"I don't want to own anything until I know the place where me and things belong together. I'm not quite sure where that is just yet. But I know what it's like... it's like Tiffany's... What I've found does the most good is just to get in a taxi and go to Tiffany's. It calms me down right away, the quietness and proud look of it; nothing very bad could ever happen to you there, not with those kind men in their nice suits... If I could find a real-life place that made me feel like Tiffany's, then I'd buy some furniture and give the cat a name." - Breakfast at Tiffany's (novel), by Truman Capote
With no classes for the past several weeks, I've finally had some time to crack into my personal summer reading. First on the list was Truman Capote's novella Breakfast at Tiffany's (later made iconic in film by Audrey Hepburn, which I have unfortunately yet to see), but I had no idea that the story would have such an impact on me. After all, it was written before my parents were even born, and its images originally seemed way too glamorous for me to ever relate to.
Then, of course, I opened the book.
For those of you unfamiliar with Breakfast at Tiffany's, it's all about this beautiful but eccentric girl named Holly Golightly who lives in a small apartment above the unnamed narrator who loves her. The novel details their growing friendship, and reveals the secrets of Holly's life before New York (as well as the scandals she involves herself in afterward). Throughout the story, Holly shares many of her own life philosophies, which ultimately provide a deeper insight into who she really is. One of the central conflicts in the book is Holly's search for a place to belong; as much as she loves NYC, she never really considers it home. Because of this, she can never commit to much of anything; it's the very reason why her calling cards say "Traveling" and she never named the cat that lives with her.
Holly's struggle to settle down made me think a lot about my own life and what it means to be "home." Before college, I had lived in my house in South Florida for sixteen years and never questioned my belonging there. I loved my little city and I always knew what was going on; I couldn't imagine leaving it behind, but at least I knew there would always be a place for me.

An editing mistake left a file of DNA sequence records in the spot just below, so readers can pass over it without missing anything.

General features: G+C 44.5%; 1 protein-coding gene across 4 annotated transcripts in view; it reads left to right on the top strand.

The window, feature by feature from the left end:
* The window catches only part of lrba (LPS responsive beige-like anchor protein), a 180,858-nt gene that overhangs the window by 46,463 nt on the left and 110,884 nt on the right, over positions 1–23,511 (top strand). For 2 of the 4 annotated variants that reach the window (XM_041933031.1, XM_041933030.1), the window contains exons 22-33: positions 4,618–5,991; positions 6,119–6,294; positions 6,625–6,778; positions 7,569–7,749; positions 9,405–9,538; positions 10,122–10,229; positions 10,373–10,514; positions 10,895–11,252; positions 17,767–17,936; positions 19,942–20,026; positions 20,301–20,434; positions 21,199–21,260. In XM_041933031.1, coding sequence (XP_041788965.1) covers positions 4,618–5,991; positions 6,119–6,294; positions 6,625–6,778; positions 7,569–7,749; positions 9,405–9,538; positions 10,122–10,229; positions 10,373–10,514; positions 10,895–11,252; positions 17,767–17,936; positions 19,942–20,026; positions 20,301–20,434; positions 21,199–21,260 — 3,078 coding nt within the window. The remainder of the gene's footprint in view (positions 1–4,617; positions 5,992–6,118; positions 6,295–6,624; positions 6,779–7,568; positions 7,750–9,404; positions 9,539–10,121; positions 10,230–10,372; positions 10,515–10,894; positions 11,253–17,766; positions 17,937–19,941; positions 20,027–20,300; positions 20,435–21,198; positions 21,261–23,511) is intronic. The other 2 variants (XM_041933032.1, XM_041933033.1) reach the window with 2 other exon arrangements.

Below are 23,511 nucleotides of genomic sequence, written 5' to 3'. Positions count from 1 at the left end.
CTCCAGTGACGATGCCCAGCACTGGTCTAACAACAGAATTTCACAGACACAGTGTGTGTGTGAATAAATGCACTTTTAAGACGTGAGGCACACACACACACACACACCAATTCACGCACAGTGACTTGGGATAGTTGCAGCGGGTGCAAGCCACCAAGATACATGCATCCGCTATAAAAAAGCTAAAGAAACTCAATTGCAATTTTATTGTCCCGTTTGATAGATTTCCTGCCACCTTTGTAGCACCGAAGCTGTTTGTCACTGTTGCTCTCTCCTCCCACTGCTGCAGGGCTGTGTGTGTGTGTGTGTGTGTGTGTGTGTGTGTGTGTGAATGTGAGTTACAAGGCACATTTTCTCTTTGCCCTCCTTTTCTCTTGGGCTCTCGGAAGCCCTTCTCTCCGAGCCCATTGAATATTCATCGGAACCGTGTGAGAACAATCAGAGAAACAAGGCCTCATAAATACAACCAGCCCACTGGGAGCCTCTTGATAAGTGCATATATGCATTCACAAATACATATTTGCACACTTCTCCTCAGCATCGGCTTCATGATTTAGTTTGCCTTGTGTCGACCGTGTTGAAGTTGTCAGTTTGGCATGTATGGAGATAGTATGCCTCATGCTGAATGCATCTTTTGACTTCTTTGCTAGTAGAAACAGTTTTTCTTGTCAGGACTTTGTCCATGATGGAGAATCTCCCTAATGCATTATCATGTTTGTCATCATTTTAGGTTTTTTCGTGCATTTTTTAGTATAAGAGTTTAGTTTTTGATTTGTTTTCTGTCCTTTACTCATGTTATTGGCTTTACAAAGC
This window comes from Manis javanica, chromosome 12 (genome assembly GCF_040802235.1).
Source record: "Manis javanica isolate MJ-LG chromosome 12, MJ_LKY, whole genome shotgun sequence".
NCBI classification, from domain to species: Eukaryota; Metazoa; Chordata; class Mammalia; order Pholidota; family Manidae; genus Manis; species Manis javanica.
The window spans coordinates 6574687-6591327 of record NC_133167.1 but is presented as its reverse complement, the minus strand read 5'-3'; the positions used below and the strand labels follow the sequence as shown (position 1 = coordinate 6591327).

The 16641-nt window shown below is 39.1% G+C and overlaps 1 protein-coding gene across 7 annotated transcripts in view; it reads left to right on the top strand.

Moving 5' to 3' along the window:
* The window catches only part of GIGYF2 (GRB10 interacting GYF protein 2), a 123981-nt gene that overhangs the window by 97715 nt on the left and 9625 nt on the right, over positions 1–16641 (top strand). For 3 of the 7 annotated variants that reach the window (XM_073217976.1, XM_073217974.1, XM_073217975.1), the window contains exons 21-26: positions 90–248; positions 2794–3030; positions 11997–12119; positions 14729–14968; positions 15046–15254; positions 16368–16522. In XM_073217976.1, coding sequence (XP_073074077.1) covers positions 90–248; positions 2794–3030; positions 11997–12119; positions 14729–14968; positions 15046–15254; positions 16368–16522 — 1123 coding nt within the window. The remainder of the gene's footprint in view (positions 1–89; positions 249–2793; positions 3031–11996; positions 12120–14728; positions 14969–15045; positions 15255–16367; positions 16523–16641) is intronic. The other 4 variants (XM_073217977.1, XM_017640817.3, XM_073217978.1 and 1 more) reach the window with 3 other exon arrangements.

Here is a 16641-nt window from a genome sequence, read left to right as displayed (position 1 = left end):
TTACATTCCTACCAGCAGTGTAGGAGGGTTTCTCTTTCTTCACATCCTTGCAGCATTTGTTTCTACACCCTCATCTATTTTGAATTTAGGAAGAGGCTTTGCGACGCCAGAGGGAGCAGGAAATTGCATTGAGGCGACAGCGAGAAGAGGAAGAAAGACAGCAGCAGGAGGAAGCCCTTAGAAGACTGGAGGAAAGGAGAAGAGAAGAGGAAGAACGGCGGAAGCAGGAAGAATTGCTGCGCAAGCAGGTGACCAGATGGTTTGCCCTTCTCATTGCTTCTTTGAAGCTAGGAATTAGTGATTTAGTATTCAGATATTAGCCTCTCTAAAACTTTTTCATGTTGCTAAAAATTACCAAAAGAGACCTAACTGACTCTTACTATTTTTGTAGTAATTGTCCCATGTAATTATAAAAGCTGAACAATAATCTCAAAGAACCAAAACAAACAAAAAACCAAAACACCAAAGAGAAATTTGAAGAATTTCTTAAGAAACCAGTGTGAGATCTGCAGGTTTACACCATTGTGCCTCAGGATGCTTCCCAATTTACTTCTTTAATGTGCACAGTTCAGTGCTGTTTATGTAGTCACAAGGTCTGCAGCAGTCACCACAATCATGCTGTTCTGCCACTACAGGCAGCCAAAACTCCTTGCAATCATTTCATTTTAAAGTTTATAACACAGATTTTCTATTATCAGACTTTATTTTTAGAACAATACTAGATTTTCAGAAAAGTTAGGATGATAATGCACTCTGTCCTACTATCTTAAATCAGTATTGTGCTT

And yet, a week into my first semester of freshman year, I was already referring to my dorm room as home. In fact, "I'm almost home" now meant that I was approaching my building and scrambling for the keys, not that I was actually driving to my house. Three hours from what was once considered home, I found myself bonding with new people and no longer dependent on others. When I called my family on the phone, I no longer felt as much a part of what was happening in their lives because of the many miles of separation. And when I did return to my house for holidays and breaks, my room no longer felt quite like my room.
So what is "home" for me now? I was born in Illinois and yet I feel no connection to the Prairie State whatsoever. Meanwhile, I lived in my childhood home in Florida full-time for most of my life and it holds many memories, but nowadays, my room feels more like a museum of what my life was than a living space for me now. And I have been an Orlando resident for nearly a year now, but as much as I love the location and the friends I've made, the city separates me from some of the people I love the most. Like a chameleon, I've been able to blend in no matter where I've lived... but at the same time, sometimes I feel like a traitor to the home I've always known.
As college students, I feel like it can be difficult for us to figure out where we do belong, since we're constantly back and forth between our pasts and presents. What I want to know is this: what makes the place we live our home? Is home the place where you have the most friends, or where you spend the most time, or where your family lives, or where you have the most memories? Is it possible to consider more than one place home? How do we know when it's okay to commit to something?
How do we know where we truly belong?